Students teach computer skills to older generation

Seniors often have to take the computer class four times before they're comfortable with technology.

Thirty senior citizens squeezed around a long table designed for about 20, the crush made tighter by canes, walkers, and wheelchairs. As late arrivals wriggled between others in search of a seat, snippets of conversation floated from the chatty crowd.

“I don’t have a computer. I don’t have any of that Google stuff,” one exasperated woman said. “Facebook? What’s that?” another asked loudly, to no one in particular. “It’s a program. It’s a computer program,” a man responded knowingly, displaying a confidence rarely seen in the 75-and-over age group when talk turns to laptops, PCs, iPads, smart phones and all that comes with them.

That’s why these seniors had gathered at the Hallmark, their assisted-living facility in Lower Manhattan. They wanted to begin the task of catching up with a technical world whose rapid-fire evolution has left much of America’s oldest generation isolated from its children, grandchildren, and tech-savvy friends.

“It’s so hard to do. But at least I’ve stopped crying,” said Roz Carlin, 92, speaking for many as she described breaking down in tears when she first tried using a computer. Like most of the students, Carlin initially resisted the technology until her daughter forced the issue by giving her an iPad.

Now, after mastering eMail, she was back to learn more.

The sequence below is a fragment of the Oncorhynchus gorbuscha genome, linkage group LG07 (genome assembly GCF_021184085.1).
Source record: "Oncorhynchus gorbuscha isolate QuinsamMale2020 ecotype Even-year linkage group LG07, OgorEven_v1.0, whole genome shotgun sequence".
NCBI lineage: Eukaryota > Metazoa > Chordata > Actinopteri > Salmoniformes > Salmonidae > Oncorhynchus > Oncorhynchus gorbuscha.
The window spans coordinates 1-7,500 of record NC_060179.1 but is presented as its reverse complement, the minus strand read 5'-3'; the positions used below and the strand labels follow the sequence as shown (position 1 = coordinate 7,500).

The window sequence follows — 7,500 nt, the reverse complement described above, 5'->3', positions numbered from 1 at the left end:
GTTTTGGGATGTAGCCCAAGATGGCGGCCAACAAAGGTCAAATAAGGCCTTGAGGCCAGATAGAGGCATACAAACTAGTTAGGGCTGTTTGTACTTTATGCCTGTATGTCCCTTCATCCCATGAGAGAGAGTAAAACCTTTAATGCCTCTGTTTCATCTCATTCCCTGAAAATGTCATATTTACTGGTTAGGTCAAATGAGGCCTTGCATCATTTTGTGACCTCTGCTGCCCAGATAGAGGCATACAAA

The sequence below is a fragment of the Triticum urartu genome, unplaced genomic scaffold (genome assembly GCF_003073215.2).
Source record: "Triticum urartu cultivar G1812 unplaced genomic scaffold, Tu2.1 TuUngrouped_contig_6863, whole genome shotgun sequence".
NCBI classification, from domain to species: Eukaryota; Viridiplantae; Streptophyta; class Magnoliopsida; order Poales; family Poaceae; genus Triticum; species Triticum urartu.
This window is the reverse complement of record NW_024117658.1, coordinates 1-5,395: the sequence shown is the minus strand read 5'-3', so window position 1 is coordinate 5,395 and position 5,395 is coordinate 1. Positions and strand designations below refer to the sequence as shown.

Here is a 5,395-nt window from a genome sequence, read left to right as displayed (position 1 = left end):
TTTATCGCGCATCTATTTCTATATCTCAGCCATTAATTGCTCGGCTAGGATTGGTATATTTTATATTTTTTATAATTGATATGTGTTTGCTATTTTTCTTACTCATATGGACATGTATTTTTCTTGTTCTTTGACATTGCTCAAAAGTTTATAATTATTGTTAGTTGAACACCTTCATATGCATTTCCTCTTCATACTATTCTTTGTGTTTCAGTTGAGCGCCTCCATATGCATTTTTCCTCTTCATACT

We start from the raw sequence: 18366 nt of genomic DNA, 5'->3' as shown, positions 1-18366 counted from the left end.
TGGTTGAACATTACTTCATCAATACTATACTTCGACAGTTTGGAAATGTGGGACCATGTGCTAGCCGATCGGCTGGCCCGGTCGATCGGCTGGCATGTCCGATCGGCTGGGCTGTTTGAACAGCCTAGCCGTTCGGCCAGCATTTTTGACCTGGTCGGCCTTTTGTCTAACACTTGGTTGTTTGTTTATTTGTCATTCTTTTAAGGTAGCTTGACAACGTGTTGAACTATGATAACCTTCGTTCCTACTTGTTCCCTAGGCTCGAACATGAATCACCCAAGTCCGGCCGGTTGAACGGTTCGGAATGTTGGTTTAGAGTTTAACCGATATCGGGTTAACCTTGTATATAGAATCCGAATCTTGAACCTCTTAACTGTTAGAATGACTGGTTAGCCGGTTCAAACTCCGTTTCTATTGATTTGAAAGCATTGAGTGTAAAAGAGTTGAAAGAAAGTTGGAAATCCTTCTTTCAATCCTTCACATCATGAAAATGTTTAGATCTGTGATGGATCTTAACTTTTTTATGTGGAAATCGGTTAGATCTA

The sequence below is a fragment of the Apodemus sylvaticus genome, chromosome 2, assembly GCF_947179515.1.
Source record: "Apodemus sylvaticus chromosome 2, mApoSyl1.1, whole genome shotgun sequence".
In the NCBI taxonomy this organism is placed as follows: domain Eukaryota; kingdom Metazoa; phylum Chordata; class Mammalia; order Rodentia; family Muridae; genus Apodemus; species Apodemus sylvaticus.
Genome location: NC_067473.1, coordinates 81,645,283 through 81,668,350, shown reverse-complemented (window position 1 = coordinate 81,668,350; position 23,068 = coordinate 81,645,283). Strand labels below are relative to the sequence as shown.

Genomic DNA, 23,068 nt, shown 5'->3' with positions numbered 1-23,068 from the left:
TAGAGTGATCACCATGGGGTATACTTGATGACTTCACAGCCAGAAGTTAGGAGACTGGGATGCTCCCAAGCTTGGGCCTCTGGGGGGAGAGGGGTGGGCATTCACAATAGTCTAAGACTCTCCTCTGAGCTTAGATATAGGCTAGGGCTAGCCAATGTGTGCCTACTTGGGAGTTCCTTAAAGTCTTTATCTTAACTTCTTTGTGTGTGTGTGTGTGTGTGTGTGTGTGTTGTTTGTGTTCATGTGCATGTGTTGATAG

Their teachers were students from New York’s Pace University, who earn credits participating in a program to bridge the gap created by the computer age.

“Let’s face it—20 percent of the population is going to be over 65 by 2050,” said Jean Coppola, a gerontologist and information technology professor at Pace who started the program after officials in Westchester County, north of New York City, asked the university to conduct a computer seminar for senior citizens in 2005.

It proved so popular that Coppola expanded it, and it has become a model for similar efforts nationwide. She now has more seniors clamoring for the seven-week course, at senior facilities in Manhattan and in Westchester, than she has students to teach them.

Like the seniors signing up for the once-a-week tutoring sessions, Coppola knows that it is best to look outside the family for someone to teach elders the art of double-clicking, dragging and dropping, eMailing, and ignoring spam that promises fabulous wealth or a free cruise.